Preprints
https://doi.org/10.5194/egusphere-2023-3051
https://doi.org/10.5194/egusphere-2023-3051
05 Jan 2024
 | 05 Jan 2024
Status: this preprint is open for discussion.

Evaluation of the coupling of EMACv2.55 and the land surface and vegetation model JSBACHv4

Anna Martin, Veronika Gayler, Benedikt Steil, Klaus Klingmüller, Patrick Jöckel, Holger Tost, Jos Lelieveld, and Andrea Pozzer

Abstract. We present the coupling of the Jena Scheme for Biosphere-Atmosphere Coupling in Hamburg (JSBACH) version four to the ECHAM/MESSy Atmospheric Chemistry (EMAC) model. With JSBACH, the soil water bucket model in EMAC is replaced by a diffusive hydrological transport model for soil water that includes water storage and infiltration in five soil layers, preventing too rapid soil drying and reducing biases in soil temperature and moisture. A five-layer snow scheme is implemented and phase changes of water in the soil are considered. Multiple land cover types are included to provide a state dependent surface albedo, which accounts for the absorption of solar radiation by vegetation. Plant net primary productivity, leaf area index and surface roughness are calculated according to the plant functional types. This paper provides a detailed evaluation of the coupled model based on observations and reanalysis data, including ERA5/ERA5-Land datasets, Global Precipitation Climatology Project (GPCP) data, and MODIS satellite data. In particular, land surface temperature (LST), terrestrial water storage (TWS), surface albedo (α), top of atmosphere radiation flux (RadTOA), precipitation (precip), leaf area index (LAI), fraction of absorbed photosynthetic active radiation (FaPAR) and gross primary productivity (GPP) are evaluated. The strongest correlation (r) between reanalysis data and the newly coupled model are found for LST (r = 0.985, with an average global bias of -1.546 K), α (r = 0.946, with an average global bias of -0.015) and RadTOA (r = 0.907, with an average global bias of 3.56, W m-2). Precipitation exhibits a correlation with the GPCP dataset of 0.523 and an average global bias of 0.042 mm day-1. The LAI climatology in EMAC has been substituted with a refined method for directly calculating LAI. This optimisation yields a correlation of 0.637 with observations and a global mean deviation of -0.212. FaPAR and GPP exemplify two of the many additional variables made available through JSBACH in EMAC. FaPAR and observations show a correlation of 0.663 with an average global difference of -0.223, while the correlation for GPP and observations is 0.564 and the average global difference is -0.001 kg Carbon km-1. Benefiting from the numerous added features within the simulated land system, the representation of soil moisture is improved, which is critical for vegetation modelling. This improvement can be attributed to a general increase in soil moisture and water storage in deeper soil layers, leading to a reduction in normalised root mean square error (NRMSE) and a closer alignment of simulated TWS with observations, mitigating the previously widespread problem of soil drought. The correlation of TWS and observations is 0.251 and the average global difference is 0.052 m water equivalent. We show that the numerous newly added components strongly improve the land hydrology, e.g. soil moisture, while surface parameters, which were mostly prescribed according to climatologies, remain similar. The coupling of JSBACH brings EMAC a step closer towards a holistic comprehensive Earth system model and extends its versatility.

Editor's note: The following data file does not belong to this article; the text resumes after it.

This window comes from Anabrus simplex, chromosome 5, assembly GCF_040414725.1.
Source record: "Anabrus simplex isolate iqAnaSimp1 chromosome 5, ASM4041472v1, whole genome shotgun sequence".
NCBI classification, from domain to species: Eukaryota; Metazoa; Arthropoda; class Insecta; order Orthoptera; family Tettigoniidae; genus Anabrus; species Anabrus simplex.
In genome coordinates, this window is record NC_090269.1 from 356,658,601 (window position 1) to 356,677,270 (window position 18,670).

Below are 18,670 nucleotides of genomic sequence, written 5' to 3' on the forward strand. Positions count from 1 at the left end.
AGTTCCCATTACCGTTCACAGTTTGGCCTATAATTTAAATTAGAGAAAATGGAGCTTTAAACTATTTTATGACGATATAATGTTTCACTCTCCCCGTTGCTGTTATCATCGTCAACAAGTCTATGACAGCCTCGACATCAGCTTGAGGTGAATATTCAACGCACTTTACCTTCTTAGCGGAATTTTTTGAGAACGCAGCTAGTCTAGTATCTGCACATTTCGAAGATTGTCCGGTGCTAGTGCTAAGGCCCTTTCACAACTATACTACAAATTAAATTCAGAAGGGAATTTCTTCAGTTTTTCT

Anna Martin, Veronika Gayler, Benedikt Steil, Klaus Klingmüller, Patrick Jöckel, Holger Tost, Jos Lelieveld, and Andrea Pozzer

Status: open (until 10 Mar 2024)

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Anna Martin, Veronika Gayler, Benedikt Steil, Klaus Klingmüller, Patrick Jöckel, Holger Tost, Jos Lelieveld, and Andrea Pozzer
Anna Martin, Veronika Gayler, Benedikt Steil, Klaus Klingmüller, Patrick Jöckel, Holger Tost, Jos Lelieveld, and Andrea Pozzer

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Short summary
The study evaluates the land surface and vegetation model JSBACHv4 as a replacement for the simplified submodel SURFACE in EMAC. JSBACH mitigates earlier problems of soil dryness, which are critical for vegetation modelling. When analysed with different data sets, the coupled model shows strong correlations for key variables such as land surface temperature, surface albedo and radiation flux. The versatility of the model is significantly increased, while the overall performance is not degraded.